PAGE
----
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NASA Satellite about to crash down to earth

  • UARS depicted by an artist orbiting above earth.  The satellite studied interactions between the sun and earth's atmosphere.

    UARS depicted by an artist orbiting above earth. The satellite studied interactions between the sun and earth's atmosphere.

    A defunct satellite called Upper Atmosphere Research Satellite, or UARS is due to re-enter the earth’s atmosphere sometime in late September or early October when it will be destroyed as it burns up in the earth’s atmosphere.

    Not all of the satellite will be destroyed, and some pieces will come crashing down to earth in a 500 mile swath of debris.

    “The orbital track and re-entry location are going to be more refined as the days pass,” NASA spokeswoman Beth Dickey said.

    NASA spent $750 million on UARS to find that chlorine in the atmosphere, originating from human-produced chlorofluorocarbons, is at the root of the polar ozone hole, providing evidence that the ozone layer of earth’s atmosphere was being depleted. The satellite stopped working in 2005.

    The Joint Space Operations Center of the U.S. Strategic Command at California’s Vandenberg Air Force Base is monitoring UARS’ status around the clock, NASA said.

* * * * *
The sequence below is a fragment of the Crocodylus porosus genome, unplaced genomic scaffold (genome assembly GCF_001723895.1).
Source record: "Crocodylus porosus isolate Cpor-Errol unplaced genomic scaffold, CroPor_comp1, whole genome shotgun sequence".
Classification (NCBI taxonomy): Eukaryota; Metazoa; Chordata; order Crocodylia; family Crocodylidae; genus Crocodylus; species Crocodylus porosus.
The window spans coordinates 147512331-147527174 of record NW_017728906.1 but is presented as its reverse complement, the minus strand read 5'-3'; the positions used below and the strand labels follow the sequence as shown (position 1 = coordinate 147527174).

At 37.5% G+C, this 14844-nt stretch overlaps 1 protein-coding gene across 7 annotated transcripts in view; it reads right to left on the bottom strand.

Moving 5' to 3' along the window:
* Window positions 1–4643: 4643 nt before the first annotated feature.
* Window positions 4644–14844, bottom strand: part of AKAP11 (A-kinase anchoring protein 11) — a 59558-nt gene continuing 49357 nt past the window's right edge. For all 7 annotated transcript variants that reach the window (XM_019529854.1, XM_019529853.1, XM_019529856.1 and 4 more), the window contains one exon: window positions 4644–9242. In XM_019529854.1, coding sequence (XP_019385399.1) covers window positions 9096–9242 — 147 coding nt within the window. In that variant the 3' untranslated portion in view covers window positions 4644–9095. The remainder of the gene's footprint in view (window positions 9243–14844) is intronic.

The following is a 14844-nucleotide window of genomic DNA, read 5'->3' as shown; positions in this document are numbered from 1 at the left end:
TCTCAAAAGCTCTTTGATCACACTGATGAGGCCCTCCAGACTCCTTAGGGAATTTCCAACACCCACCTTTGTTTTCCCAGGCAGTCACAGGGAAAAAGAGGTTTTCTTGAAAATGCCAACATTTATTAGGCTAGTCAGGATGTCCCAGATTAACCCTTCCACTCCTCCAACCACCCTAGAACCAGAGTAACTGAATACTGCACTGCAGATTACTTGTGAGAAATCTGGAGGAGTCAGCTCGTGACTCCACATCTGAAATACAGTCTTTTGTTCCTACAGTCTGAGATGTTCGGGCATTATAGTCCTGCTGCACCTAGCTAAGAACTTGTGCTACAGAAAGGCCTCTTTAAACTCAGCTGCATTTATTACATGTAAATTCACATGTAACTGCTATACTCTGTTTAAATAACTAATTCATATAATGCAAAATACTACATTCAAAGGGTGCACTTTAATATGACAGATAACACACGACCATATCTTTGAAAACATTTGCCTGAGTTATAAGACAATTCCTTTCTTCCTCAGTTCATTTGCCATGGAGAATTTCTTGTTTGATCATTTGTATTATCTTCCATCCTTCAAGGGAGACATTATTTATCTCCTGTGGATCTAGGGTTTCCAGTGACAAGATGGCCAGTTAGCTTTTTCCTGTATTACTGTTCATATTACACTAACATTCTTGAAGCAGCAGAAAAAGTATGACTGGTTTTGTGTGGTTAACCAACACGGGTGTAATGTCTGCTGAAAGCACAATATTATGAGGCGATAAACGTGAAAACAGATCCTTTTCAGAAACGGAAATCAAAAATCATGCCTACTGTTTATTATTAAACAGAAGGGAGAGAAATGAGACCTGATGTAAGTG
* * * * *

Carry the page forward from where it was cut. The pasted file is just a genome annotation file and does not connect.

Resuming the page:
NASA warns the public not to touch any pieces of the satellite that fall back to earth.

    “If there is something you think may be a piece of UARS, do not touch it,” NASA said. “Contact a local law-enforcement official for assistance.”

    “Since the beginning of the Space Age in the late 1950s, there have been no confirmed reports of an injury resulting fromre-entering space objects,” NASA said. “Nor is there a record of significant property damage resulting from a satellite re-entry.”

    You can learn more about the satellite during an 11AM teleconference Friday.

    Alan Boyle of MSNBC contributed to this article


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